Monday, January 24, 2011

Reading

As a writer, you need to read in order to write. It’s just one of those truths out there. I personally can’t stand when I talk with somebody and they say “I’m writing a novel.” or “I’m thinking about starting a novel.” My next question then is usually “What kind of book are you writing.” They then start to sputter because their book is far too complicated to be stuck in a single genre and be summed up in a mear couple sentences. So then I follow up with, “What do you read?” And let me tell you, it is incredibly sad when the response I get is “I don’t really read all that much.”



Seriously?



If you want to be a painter, you need to be immersed in paintings. If you want to be a musician, you need to immersed in music. If you want to be a writer…I guess that’s all you need. No! You need to be immersed in books. The question then is, what should you, as an author, read?



I think there are about four levels that an author has in their reading list. The first level is the most crucial for them to read. It’s their genre and where they will get a lot of their voice from. The second level are the classics. They help immerse the author in truly great works in the art. The third level is the out-of-genre modern books. These, if time requires, should be sacrificed, but are important none the less. Finally, we come to the non-fiction aspect. Here you can gain incredible insights into how the world, mind, people, organizations, etc. work. Reading non-fiction, while it won’t necessarily help much with your prose and story telling, it will give your writing a real sense of legitimacy.



So obviously reading in your genre is the first thing you want to do. You need to know what types of things fans of your genre like and expect. You need to know whether or not certain themes have been done to death and become cliched. You need to figure out what things have not been done and would make your work new and unique. You also will find that a lot of descriptions are shared throughout genres. Romance will describe love making pretty frequently. If you write romance you better have lots of ways to describe that. Fantasy will describe new and interesting characters/worlds. You had better be able to do that if you write fantasy. And so on and so on. So I’ll stop here since I shouldn’t have to convince any of you on this point.



With respect to the classics, you might say that it’s a waste of time to read those. You might say that “people don’t write like that anymore.” or “That style sounds so dated.” But there is a lot you can learn. First, each writer will have at least one fundamental aspect of story telling down right mastered. Be it plot, voice, dialogue, characterization. No matter the time period, those aspects never go away as requirements for a good story. So learn from them because they are classics for a reason.



Imagine you read the ten greatest books published each year (as defined by Professor Smith’s 2134 Literature 435 class at Yale) How would those books on rank overall on average? Perhaps the top book might crack the top 200 of all time, once in a while. The 10th greatest book that year, probably in the 1000’s. So to hammer this point even further. Even if you read (regardless of genere) the best books each year, chances are they still won’t match up to the classics in terms of greatness. So since you emulate what you read, read great books.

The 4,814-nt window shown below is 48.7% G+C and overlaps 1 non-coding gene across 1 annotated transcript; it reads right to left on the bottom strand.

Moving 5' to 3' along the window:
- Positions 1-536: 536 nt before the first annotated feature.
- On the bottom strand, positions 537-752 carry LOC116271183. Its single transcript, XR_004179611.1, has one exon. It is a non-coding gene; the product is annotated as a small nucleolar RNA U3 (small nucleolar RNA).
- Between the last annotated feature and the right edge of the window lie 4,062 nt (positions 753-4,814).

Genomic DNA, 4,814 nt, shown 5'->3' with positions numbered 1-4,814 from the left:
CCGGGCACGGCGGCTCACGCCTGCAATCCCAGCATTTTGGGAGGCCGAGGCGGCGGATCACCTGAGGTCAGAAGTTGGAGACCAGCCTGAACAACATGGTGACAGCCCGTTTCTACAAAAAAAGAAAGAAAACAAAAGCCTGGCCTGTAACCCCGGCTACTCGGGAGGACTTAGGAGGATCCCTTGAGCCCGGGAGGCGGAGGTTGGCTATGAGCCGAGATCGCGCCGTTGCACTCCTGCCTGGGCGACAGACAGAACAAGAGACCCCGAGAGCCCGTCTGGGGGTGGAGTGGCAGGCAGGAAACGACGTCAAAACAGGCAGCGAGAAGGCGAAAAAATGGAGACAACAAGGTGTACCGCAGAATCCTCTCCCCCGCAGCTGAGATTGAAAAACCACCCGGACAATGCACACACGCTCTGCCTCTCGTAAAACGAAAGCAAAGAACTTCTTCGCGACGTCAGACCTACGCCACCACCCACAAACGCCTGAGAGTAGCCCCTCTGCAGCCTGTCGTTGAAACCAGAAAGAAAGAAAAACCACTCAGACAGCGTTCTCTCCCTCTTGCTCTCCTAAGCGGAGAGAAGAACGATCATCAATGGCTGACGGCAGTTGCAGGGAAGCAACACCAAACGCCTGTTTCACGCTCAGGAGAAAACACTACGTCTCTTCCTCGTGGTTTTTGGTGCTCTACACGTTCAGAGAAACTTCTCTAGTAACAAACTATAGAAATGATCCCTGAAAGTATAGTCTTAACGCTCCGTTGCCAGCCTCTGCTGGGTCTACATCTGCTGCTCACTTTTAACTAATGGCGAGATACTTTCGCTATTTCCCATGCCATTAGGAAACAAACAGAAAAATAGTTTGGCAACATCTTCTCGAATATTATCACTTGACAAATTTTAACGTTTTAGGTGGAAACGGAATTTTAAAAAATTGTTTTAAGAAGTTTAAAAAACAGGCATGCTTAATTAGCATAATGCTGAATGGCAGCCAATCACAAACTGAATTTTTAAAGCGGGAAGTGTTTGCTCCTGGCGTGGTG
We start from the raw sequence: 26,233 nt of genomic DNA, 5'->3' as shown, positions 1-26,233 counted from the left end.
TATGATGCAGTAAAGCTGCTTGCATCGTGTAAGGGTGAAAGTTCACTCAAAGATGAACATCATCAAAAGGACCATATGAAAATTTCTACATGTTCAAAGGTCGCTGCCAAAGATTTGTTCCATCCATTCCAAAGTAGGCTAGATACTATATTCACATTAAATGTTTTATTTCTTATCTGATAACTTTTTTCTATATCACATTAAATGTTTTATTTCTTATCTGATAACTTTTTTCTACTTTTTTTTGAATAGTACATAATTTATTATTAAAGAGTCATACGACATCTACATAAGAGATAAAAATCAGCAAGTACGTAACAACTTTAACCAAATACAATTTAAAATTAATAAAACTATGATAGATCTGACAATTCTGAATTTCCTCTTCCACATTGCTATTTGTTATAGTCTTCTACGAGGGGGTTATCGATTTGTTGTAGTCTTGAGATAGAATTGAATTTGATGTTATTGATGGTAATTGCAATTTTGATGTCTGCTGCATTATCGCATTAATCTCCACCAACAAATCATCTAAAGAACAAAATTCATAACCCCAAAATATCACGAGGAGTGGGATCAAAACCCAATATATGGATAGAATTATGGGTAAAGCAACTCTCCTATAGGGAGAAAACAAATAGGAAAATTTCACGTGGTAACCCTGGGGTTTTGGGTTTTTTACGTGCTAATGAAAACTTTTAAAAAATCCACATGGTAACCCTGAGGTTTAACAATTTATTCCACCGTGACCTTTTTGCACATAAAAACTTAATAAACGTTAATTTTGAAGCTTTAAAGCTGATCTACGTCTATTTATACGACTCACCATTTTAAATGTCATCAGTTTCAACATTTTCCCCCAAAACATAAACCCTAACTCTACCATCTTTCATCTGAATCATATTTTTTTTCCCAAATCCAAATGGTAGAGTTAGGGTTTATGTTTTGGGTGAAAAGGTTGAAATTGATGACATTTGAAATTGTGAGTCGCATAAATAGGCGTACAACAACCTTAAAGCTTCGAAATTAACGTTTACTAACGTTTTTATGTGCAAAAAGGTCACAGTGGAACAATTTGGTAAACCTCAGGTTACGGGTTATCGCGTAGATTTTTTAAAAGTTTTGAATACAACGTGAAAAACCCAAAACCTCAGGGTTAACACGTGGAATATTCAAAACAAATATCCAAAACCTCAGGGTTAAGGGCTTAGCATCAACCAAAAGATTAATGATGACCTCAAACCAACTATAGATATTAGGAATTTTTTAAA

Now onto those out of genre books. They will provide you with a good round backing for the rest of your story. There are some things that certain genre books do quite well. For instance those a fore mentioned romance books. If you read some of those, I will guarantee you that the next little romantic encounter you throw into your thriller novel will be written much better. Similarly for the romance writer: If you read more thrillers, you will be more apt to put a compelling bit of suspense and action to spice up your romance.



The same thing goes for all the other genres. Literary fiction will teach you characterization and good symbolism/theming. Fantasy/Scifi will teach you how to really create a compelling setting. Mystery will teach you how to create suspense and good puzzles. Even childrens books will teach you how to convey a message in as few words as possible.



Finally, as for non-fiction, reading those types of books will give your books that last little touch of legitimacy that can change something from good to great. Reading a book on psychology will make your characters more believable in their actions and emotions. They can give you insights into family situations you don’t have personal experience with. They can teach you just how far a person can go in terms of mental illness. Other books can teach you just how the inner functions of government work. Another might give you some great perspective on the life of a police officer. These books might not be relevant for whatever you’re working on now, but you never know when this knowledge will come in handy and help you craft the perfect scene and or book.



So keep reading, read wide, and read often.



Please let me know if I forgot anything.

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